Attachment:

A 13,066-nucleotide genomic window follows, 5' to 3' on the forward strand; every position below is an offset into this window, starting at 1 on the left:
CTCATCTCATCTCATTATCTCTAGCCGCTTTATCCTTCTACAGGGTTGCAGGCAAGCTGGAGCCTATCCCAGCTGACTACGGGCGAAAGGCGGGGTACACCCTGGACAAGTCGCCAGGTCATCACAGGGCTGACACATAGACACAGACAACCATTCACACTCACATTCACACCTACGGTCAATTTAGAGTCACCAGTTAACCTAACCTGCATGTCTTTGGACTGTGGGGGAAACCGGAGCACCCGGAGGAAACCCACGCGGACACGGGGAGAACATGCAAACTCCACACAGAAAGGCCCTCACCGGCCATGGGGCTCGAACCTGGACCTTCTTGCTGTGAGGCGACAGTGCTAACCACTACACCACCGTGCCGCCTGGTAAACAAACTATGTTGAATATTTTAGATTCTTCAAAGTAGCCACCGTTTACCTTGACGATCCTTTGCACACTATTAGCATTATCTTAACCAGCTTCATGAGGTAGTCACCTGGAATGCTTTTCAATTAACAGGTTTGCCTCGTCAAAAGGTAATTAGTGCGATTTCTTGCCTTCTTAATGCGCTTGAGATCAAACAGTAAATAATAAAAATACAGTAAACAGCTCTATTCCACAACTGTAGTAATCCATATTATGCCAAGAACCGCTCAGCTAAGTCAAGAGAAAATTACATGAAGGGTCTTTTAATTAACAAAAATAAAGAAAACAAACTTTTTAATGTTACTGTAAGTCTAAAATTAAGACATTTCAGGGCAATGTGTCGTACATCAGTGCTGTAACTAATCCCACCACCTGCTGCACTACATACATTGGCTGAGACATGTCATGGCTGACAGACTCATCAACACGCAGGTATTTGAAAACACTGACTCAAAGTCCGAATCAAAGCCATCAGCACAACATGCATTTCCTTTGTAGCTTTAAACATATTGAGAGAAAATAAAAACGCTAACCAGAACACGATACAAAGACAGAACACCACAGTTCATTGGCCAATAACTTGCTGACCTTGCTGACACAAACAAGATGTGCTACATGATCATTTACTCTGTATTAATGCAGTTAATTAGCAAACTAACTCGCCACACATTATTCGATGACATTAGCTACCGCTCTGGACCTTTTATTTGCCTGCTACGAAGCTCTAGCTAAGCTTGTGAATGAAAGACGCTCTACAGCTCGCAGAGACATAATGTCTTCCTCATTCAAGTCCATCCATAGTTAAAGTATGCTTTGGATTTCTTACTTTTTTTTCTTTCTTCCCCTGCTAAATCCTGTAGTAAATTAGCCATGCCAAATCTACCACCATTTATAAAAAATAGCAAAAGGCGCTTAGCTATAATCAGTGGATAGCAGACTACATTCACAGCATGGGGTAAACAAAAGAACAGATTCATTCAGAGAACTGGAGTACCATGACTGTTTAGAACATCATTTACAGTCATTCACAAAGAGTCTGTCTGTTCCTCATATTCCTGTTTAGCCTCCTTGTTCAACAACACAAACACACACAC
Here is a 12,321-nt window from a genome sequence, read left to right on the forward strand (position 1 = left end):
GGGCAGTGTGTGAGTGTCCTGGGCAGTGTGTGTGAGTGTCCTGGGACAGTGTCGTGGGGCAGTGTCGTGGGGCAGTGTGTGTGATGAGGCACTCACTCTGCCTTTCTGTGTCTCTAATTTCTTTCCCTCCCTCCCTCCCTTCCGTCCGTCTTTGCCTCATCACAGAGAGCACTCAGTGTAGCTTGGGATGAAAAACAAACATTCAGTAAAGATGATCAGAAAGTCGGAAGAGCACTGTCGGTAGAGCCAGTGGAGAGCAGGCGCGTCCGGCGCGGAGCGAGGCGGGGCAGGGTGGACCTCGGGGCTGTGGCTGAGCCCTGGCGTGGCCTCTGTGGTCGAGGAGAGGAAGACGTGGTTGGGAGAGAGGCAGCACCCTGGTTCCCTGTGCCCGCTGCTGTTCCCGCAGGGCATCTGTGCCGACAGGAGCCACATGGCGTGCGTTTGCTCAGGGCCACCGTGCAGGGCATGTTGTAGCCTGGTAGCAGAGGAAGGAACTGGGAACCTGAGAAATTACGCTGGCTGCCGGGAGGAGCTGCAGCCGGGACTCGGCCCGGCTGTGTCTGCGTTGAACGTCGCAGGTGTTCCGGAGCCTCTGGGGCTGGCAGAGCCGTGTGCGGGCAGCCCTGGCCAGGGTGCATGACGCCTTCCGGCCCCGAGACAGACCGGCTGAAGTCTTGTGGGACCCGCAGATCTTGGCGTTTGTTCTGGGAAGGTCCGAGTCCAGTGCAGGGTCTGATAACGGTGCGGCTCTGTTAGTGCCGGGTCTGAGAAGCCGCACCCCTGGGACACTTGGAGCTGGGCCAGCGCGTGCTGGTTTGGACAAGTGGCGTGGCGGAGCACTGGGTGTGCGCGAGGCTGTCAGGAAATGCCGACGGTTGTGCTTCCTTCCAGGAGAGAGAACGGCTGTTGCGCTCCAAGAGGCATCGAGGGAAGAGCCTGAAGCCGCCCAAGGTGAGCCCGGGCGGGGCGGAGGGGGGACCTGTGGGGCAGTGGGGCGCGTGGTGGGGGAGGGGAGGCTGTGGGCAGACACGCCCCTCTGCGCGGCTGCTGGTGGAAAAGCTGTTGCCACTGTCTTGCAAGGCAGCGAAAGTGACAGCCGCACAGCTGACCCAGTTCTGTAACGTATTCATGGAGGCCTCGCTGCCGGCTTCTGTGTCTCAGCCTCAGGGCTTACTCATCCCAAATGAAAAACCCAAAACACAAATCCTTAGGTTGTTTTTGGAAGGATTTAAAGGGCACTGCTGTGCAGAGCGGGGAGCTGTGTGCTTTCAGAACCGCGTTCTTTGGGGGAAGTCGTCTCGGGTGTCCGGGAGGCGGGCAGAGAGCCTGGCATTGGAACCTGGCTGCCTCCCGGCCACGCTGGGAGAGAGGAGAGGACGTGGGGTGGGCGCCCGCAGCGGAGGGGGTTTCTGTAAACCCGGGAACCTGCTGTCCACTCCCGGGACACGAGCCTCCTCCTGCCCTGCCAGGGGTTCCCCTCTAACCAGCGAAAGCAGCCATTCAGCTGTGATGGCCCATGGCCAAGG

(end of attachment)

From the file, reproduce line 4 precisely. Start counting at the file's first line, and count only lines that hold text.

GGGCAGTGTGTGAGTGTCCTGGGCAGTGTGTGTGAGTGTCCTGGGACAGTGTCGTGGGGCAGTGTCGTGGGGCAGTGTGTGTGATGAGGCACTCACTCTGCCTTTCTGTGTCTCTAATTTCTTTCCCTCCCTCCCTCCCTTCCGTCCGTCTTTGCCTCATCACAGAGAGCACTCAGTGTAGCTTGGGATGAAAAACAAACATTCAGTAAAGATGATCAGAAAGTCGGAAGAGCACTGTCGGTAGAGCCAGTGGAGAGCAGGCGCGTCCGGCGCGGAGCGAGGCGGGGCAGGGTGGACCTCGGGGCTGTGGCTGAGCCCTGGCGTGGCCTCTGTGGTCGAGGAGAGGAAGACGTGGTTGGGAGAGAGGCAGCACCCTGGTTCCCTGTGCCCGCTGCTGTTCCCGCAGGGCATCTGTGCCGACAGGAGCCACATGGCGTGCGTTTGCTCAGGGCCACCGTGCAGGGCATGTTGTAGCCTGGTAGCAGAGGAAGGAACTGGGAACCTGAGAAATTACGCTGGCTGCCGGGAGGAGCTGCAGCCGGGACTCGGCCCGGCTGTGTCTGCGTTGAACGTCGCAGGTGTTCCGGAGCCTCTGGGGCTGGCAGAGCCGTGTGCGGGCAGCCCTGGCCAGGGTGCATGACGCCTTCCGGCCCCGAGACAGACCGGCTGAAGTCTTGTGGGACCCGCAGATCTTGGCGTTTGTTCTGGGAAGGTCCGAGTCCAGTGCAGGGTCTGATAACGGTGCGGCTCTGTTAGTGCCGGGTCTGAGAAGCCGCACCCCTGGGACACTTGGAGCTGGGCCAGCGCGTGCTGGTTTGGACAAGTGGCGTGGCGGAGCACTGGGTGTGCGCGAGGCTGTCAGGAAATGCCGACGGTTGTGCTTCCTTCCAGGAGAGAGAACGGCTGTTGCGCTCCAAGAGGCATCGAGGGAAGAGCCTGAAGCCGCCCAAGGTGAGCCCGGGCGGGGCGGAGGGGGGACCTGTGGGGCAGTGGGGCGCGTGGTGGGGGAGGGGAGGCTGTGGGCAGACACGCCCCTCTGCGCGGCTGCTGGTGGAAAAGCTGTTGCCACTGTCTTGCAAGGCAGCGAAAGTGACAGCCGCACAGCTGACCCAGTTCTGTAACGTATTCATGGAGGCCTCGCTGCCGGCTTCTGTGTCTCAGCCTCAGGGCTTACTCATCCCAAATGAAAAACCCAAAACACAAATCCTTAGGTTGTTTTTGGAAGGATTTAAAGGGCACTGCTGTGCAGAGCGGGGAGCTGTGTGCTTTCAGAACCGCGTTCTTTGGGGGAAGTCGTCTCGGGTGTCCGGGAGGCGGGCAGAGAGCCTGGCATTGGAACCTGGCTGCCTCCCGGCCACGCTGGGAGAGAGGAGAGGACGTGGGGTGGGCGCCCGCAGCGGAGGGGGTTTCTGTAAACCCGGGAACCTGCTGTCCACTCCCGGGACACGAGCCTCCTCCTGCCCTGCCAGGGGTTCCCCTCTAACCAGCGAAAGCAGCCATTCAGCTGTGATGGCCCATGGCCAAGG